Aviva rebranded for Europa final
The visit of one overseas visitor to Ireland has overshadowed the fact that 28,000 other foreign visitors have started arriving in the country.
The Europa League final in the Aviva Stadium, renamed the Dublin Arena for the night, may not compete with the Queen’s visit for coverage in Ireland or in the UK, but is likely to attract a much bigger international audience overseas.
A television audience of between 40 and 60 million worldwide, based on previous finals, is expected to watch the match even if the meeting of the Portuguese teams is not what the organisers would have hoped for when Dublin was first chosen as the venue for this year’s final in 2009.
It will be the biggest television event stated to date in Ireland with 40 cameras worth €75 million covering the game. For the first time in an Irish stadium, spider cams, which give a panoramic view of the play, have been installed.
A total of 54 different international broadcasters will be covering the event, but TV3 are the host broadcasters. TV3 chief executive David McRedmond said the Europa League final will attract a foreign television audience far in excess of that for the Queen’s visit.
The first of the fans arrived on charters this afternoon at Dublin airport.
Among them was the Mayor of Braga Mesquita Machado, who encouraged Irish people to get behind Braga, much the smaller of the two clubs in the final. Their neighbours Porto are the overwhelming favourites, having won the Portuguese league by an unprecidented 21 points.
“The Irish are nice, I know they will help us,” the mayor said. “We can start celebrating now because we are already here.”
He expressed the hope that the supporters of both teams would behave themselves. Though Braga and Porto are just 48km apart, they do not share a bitter rivalry like Benfica and Porto do and there is no threat of violence.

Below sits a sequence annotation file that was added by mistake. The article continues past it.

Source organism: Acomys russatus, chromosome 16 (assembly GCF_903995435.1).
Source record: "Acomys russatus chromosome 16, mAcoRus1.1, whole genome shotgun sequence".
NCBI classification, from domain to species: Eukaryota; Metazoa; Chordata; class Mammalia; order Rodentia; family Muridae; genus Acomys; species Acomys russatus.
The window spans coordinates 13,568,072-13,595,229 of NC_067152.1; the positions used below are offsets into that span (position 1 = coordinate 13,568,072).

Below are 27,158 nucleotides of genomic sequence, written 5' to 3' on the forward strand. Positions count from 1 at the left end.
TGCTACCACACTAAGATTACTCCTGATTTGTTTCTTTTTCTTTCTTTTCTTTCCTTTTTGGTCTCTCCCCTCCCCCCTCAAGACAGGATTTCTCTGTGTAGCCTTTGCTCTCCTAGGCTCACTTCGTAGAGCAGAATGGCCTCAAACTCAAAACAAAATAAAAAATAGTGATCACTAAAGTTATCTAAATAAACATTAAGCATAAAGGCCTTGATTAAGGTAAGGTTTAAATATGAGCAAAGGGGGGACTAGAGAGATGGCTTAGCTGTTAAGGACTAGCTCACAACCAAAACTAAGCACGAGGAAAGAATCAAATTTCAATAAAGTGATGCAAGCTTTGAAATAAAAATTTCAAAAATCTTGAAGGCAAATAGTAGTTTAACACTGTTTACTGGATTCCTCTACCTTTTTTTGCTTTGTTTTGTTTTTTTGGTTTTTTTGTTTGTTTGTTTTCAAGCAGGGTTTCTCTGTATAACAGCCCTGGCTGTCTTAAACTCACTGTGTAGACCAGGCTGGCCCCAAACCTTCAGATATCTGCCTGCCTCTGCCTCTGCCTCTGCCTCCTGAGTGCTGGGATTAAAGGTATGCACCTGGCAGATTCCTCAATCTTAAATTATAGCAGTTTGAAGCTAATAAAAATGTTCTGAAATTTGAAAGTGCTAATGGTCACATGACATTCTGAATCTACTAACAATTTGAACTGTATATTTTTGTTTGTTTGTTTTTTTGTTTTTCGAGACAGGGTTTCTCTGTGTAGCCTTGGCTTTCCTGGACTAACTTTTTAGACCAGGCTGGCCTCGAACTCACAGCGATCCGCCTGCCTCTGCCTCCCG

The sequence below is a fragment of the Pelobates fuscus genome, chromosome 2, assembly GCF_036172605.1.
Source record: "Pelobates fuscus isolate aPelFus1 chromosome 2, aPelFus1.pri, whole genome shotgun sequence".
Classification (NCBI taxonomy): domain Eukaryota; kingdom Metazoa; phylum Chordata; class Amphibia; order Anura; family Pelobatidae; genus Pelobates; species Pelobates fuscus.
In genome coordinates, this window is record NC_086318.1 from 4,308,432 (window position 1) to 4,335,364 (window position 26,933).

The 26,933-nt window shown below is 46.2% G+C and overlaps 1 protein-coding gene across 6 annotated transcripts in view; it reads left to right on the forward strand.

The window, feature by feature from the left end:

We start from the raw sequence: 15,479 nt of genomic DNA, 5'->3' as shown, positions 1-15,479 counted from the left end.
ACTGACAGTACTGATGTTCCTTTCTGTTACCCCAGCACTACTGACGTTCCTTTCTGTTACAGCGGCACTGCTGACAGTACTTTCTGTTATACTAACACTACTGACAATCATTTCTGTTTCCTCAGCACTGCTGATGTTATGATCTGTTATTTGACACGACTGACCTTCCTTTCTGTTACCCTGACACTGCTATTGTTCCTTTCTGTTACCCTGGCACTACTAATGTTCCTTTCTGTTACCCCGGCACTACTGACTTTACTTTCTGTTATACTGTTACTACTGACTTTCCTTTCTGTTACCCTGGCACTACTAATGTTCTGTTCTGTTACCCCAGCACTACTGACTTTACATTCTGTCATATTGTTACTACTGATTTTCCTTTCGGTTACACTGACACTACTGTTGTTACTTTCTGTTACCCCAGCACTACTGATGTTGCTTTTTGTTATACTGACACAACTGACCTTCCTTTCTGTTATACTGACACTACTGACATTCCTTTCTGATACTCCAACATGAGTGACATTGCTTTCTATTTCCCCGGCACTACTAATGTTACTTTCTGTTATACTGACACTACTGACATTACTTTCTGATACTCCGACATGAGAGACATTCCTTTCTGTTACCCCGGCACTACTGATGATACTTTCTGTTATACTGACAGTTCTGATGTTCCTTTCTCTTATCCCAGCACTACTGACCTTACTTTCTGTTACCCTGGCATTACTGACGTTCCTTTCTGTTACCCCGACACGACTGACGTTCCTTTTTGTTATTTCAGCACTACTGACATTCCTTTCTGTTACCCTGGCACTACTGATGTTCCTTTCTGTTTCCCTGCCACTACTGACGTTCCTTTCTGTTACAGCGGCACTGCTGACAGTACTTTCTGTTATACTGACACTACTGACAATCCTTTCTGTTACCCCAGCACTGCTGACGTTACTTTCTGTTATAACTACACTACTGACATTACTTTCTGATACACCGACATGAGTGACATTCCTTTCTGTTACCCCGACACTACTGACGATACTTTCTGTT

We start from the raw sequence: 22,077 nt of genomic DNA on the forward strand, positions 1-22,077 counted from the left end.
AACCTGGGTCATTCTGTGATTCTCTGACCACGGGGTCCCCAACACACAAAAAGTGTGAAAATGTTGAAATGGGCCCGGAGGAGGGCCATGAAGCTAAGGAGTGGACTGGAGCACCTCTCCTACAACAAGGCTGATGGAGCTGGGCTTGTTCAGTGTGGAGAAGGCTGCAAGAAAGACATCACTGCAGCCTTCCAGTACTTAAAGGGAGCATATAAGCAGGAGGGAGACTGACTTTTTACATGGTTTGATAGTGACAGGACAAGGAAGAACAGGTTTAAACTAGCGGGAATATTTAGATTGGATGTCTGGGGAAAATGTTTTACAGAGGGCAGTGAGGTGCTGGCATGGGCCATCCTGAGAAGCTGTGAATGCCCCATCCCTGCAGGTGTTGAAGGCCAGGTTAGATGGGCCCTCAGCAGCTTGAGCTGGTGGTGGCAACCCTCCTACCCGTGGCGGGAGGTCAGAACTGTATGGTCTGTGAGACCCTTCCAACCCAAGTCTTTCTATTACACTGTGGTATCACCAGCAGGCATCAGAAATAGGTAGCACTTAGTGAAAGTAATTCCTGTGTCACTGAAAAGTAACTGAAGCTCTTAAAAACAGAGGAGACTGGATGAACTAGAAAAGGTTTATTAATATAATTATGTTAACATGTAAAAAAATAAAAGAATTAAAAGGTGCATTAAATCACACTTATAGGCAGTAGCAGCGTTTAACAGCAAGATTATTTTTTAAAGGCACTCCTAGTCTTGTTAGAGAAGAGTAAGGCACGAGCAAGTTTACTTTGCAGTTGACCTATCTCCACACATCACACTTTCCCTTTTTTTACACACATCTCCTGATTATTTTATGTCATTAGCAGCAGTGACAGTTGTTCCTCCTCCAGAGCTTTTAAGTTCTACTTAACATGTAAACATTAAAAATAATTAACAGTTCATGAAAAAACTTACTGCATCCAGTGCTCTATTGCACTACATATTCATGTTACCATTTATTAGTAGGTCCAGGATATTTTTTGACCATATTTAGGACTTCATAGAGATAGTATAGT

The mayor said he was so confident Braga would progress to the final that he booked his hotel room in Dublin before the semi-final against the other Portuguese giants Benfica.
It has been a remarkable journey for a club with an average attendance of just 18,000 who have only won one trophy in their existence, the Portuguese Cup back in 1966.
The transformation and rebranding of the Aviva Stadium has been completed.
All advertising logos have been replaced by one for the Spanish car manufacturer Seat, the Europa League sponsors.
All references to its erstwhile name have been removed, including the white seating which spell out the name Aviva have been moved around.
UEFA is hopeful of a sellout, although there appears to be plenty of tickets left on sale and more were handed out to schoolchildren at a UEFA-sponsored tournament today.
FC Porto have sold out their allocation of 12,000 tickets with another 3,000 Porto fans coming from the large Portuguese diaspora throughout Europe.
Braga are only bringing 3,000 fans for the biggest game in the club’s history. “We are in a very difficult economic situation. Irish people understand,” a club spokesman said.
The Braga fans are going to be matched by UEFA officials and sponsors who account for another 3,000 tickets. A further 6,000 neutrals are coming from overseas and 10,000 tickets are being sold at home.
FAI spokesman Declan Conroy said he had been to Shakhtar Donetsk and Werder Bremen in the 2009 decider and the final last year in Hamburg between Atletico Madrid and Fulham and both had been “cracking nights”.
“It doesn’t matter who’s in the game. In sport the occasion generates the sense of importance and specialness,” he said.
All of the Portuguese fans will be coming from the one airport in Porto and the vast majority will be coming in on the morning of the final and leaving in the early hours of Thursday morning from Dublin.